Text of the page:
President Donald Trump hasn’t been on DACA, Dreamers or illegal immigrants. During his stay in the White House, he’s also worked to block mounting legal immigration–until Tuesday, when he pulled yet another switcheroo.
President Donald Trump spent Wednesday shoring up his stance on immigration.
During his State of the Union address one day earlier, Trump signaled that he wants to boost legal immigration to the United States. The suggestion seems at odds with his past rhetoric: along with vowing to build a wall along the southern border, the White House has moved against other classes of authorized aliens.
Speaking to a group of reporters on Wednesday, Trump said the nation needs more labor to keep industry afloat.
“I need people coming in because we need people to run the factories and plants and companies that are moving back in,” Trump said. “We need people.”
But, as USA Today notes, the commander-in-chief hasn’t been accommodating of legal immigration. His administration has granted fewer visas, turned away refugees and revoked residency for hundreds of thousands of people who moved to the U.S. after fleeing persecution or natural disaster overseas.
Trump’s apparent change of heart doesn’t appear to have been planned—the president’s State of the Union script didn’t outline a plan for pushing immigration upward.
Asked Wednesday whether the ad-lib constitutes a policy change, Trump said, “Yes, because we need people in or country because our unemployment numbers are so low, and we have massive numbers of companies coming back into our country.”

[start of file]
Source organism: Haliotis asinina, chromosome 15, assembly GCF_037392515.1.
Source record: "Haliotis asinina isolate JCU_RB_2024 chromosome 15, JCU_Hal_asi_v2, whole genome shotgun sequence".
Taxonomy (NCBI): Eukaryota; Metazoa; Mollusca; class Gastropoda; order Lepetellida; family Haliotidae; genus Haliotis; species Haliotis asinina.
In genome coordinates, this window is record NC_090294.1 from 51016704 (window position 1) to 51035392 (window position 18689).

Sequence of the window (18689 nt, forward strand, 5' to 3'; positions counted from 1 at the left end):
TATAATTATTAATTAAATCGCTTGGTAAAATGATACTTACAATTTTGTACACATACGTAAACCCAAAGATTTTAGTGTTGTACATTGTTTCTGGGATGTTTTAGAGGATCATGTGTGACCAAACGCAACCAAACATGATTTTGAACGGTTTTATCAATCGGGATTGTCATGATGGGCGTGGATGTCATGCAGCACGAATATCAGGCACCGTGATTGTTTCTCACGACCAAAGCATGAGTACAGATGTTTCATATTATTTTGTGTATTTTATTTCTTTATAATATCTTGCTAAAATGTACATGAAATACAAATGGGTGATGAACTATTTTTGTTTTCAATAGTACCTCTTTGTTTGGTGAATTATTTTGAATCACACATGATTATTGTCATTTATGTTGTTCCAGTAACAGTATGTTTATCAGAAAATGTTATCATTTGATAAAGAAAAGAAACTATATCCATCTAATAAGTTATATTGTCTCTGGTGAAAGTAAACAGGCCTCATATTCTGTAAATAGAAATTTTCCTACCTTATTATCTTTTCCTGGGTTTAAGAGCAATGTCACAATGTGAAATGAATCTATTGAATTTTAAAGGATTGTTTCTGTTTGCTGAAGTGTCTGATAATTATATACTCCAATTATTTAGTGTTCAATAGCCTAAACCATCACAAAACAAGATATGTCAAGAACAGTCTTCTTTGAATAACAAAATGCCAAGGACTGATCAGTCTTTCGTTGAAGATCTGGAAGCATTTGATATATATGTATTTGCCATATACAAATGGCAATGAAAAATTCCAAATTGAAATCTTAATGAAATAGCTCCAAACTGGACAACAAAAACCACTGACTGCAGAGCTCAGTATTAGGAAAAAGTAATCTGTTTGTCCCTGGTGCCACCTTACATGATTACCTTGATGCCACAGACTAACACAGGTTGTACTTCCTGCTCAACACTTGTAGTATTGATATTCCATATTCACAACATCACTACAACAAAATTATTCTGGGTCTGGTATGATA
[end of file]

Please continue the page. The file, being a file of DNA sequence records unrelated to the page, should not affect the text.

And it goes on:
USA Today reports that Trump’s made similar remarks in the past, saying he supports legal immigration as a supplement to the native workforce.
“We really need people, but it has to be through a legal process and a process really of merit,” Trump said last week. “But we do want people coming into our country. They have to come in legally.”
Several conservative groups seemed blindsided by Trump’s mention not just of encouraging legal immigration but of boosting annual intakes. Ira Mehlman, spokesperson for the Federation for American Immigration Reform, called the president’s proposal “bad public policy.”
“Coming to the United States legally matters, but so does the number of people coming to the United States,” Mehlman said. “Mass immigration, legal or illegal, undermines the jobs and wages of many Americans, overburdens vital social institutions and the social safety net. The president seems to be ignoring the impact of excessive immigration on American society.”
But if the president’s past comments are anything to go by—and it’s sometimes hard to tell with Trump—new visa issuances would prefer skilled workers less likely to be a drain on America’s welfare system.
The U.S. Chamber of Commerce applauded Trump’s policy shift, saying more migrants mean better business.
“This is a welcome development, as businesses across many industries have conveyed to us that they are unable to meet their workforce needs,” said Jon Baselice, director of immigration policy for the chamber. “We look forward to working with Congress and the Trump administration to enact commonsense immigration reforms that meet the economic and workforce needs of the American business community.”